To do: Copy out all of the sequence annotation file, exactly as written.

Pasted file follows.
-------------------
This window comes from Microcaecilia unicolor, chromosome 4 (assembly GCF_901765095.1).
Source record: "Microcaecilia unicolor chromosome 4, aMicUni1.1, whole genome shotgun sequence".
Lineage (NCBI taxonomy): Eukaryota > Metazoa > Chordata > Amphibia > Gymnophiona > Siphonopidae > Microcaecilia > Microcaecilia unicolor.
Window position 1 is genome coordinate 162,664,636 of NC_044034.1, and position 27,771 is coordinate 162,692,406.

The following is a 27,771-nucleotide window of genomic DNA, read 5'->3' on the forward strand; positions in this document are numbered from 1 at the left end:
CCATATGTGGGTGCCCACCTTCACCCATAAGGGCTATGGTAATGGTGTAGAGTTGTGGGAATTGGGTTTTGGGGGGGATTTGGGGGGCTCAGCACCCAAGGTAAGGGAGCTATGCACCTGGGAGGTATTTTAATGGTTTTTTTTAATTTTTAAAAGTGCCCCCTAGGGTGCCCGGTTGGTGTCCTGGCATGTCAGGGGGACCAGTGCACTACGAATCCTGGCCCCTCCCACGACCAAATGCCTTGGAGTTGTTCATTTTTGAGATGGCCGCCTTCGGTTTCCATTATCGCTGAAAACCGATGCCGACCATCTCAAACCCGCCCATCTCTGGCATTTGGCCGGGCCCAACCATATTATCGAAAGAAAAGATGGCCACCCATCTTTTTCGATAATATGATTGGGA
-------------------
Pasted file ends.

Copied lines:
This window comes from Microcaecilia unicolor, chromosome 4 (assembly GCF_901765095.1).
Source record: "Microcaecilia unicolor chromosome 4, aMicUni1.1, whole genome shotgun sequence".
Lineage (NCBI taxonomy): Eukaryota > Metazoa > Chordata > Amphibia > Gymnophiona > Siphonopidae > Microcaecilia > Microcaecilia unicolor.
Window position 1 is genome coordinate 162,664,636 of NC_044034.1, and position 27,771 is coordinate 162,692,406.

The following is a 27,771-nucleotide window of genomic DNA, read 5'->3' on the forward strand; positions in this document are numbered from 1 at the left end:
CCATATGTGGGTGCCCACCTTCACCCATAAGGGCTATGGTAATGGTGTAGAGTTGTGGGAATTGGGTTTTGGGGGGGATTTGGGGGGCTCAGCACCCAAGGTAAGGGAGCTATGCACCTGGGAGGTATTTTAATGGTTTTTTTTAATTTTTAAAAGTGCCCCCTAGGGTGCCCGGTTGGTGTCCTGGCATGTCAGGGGGACCAGTGCACTACGAATCCTGGCCCCTCCCACGACCAAATGCCTTGGAGTTGTTCATTTTTGAGATGGCCGCCTTCGGTTTCCATTATCGCTGAAAACCGATGCCGACCATCTCAAACCCGCCCATCTCTGGCATTTGGCCGGGCCCAACCATATTATCGAAAGAAAAGATGGCCACCCATCTTTTTCGATAATATGATTGGGA